The Ukrainian crisis and the Balkans: what is changing… and what is not changing?
Russia’s unprovoked invasion of Ukraine is a “changer” moment for the world. So what has changed in the Balkans? What specific risks does the Ukraine crisis pose for the region:
• for the frontline states (including Slovakia, close and engaged in the Balkans)?
• for states maintaining close relations with Russia?
• for states locked in ethno-national conflicts?
Have opportunities opened up for the United States and the EU? Or has it changed less than one might have expected?
Join us for this special Johns Hopkins SAIS-Foreign Policy Institute event featuring accomplished experts from across the region. This event is co-sponsored by the Wilson Center and the Transatlantic Leadership Network.
Edward P. JosephLecturer & Senior Fellow, JHU SAIS FPI
– Albania: Arian Starova, President of the Atlantic Council of Albania; former Deputy Minister of Defense
– Bosnia and Herzegovina: Srecko Latal, Contributor, Balkan Insight; Researcher, Crossroads of the Balkans
– Bulgaria: Plamen PantevProfessor, University of Sofia
– Croatia: Jasmina KuzmanovicCorrespondent, Bloomberg News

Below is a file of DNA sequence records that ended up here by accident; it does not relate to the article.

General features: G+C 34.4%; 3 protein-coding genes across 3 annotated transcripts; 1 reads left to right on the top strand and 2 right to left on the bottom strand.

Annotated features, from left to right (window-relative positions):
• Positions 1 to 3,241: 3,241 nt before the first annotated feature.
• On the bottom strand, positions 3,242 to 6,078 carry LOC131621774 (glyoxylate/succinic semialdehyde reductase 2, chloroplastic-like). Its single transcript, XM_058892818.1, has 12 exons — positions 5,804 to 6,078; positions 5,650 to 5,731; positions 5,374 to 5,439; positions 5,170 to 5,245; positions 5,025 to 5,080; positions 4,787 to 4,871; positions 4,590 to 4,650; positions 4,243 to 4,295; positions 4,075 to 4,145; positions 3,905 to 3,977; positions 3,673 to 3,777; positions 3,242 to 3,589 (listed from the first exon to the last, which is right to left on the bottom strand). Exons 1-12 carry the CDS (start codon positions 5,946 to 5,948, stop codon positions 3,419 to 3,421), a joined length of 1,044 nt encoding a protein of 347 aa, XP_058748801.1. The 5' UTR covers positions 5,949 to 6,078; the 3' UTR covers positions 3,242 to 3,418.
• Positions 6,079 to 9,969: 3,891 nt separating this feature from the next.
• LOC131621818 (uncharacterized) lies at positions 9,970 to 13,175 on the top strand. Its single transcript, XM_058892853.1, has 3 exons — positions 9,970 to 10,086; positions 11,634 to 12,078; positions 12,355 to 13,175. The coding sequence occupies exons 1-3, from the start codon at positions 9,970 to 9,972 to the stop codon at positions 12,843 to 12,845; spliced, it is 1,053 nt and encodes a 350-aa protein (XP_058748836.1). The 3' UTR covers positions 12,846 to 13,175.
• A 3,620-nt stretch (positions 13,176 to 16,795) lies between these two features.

– Greece: Ioannis Armakolasprincipal researcher, Eliamep
– Kosovo: Lulzim PeciExecutive Director, KIPRED
– Montenegro: Srdjan Darmanovic, Professor, University of Montenegro; former Minister of Foreign Affairs (will join during trip if possible)
– Montenegro: Zlatko VujovicAssistant Professor, University of Montenegro
– North Macedonia: Ognen VangelovProfessor, University American College, Skopje
– Romania: Oana Popescu-ZamfirDirector, Global Focus
– Romania: Mihai SebeHead of European Unit, European Institute of Romania
– Serbia: Milena LazarevicProgram Director, European Policy Center
– Slovakia: John CingelCEO, Strategic Analysis
– Turkey: Ozgur OzdamarAssociate Professor, Bilkent University
– Turkey: Aylin Unver NoiAssociate Professor, Halic University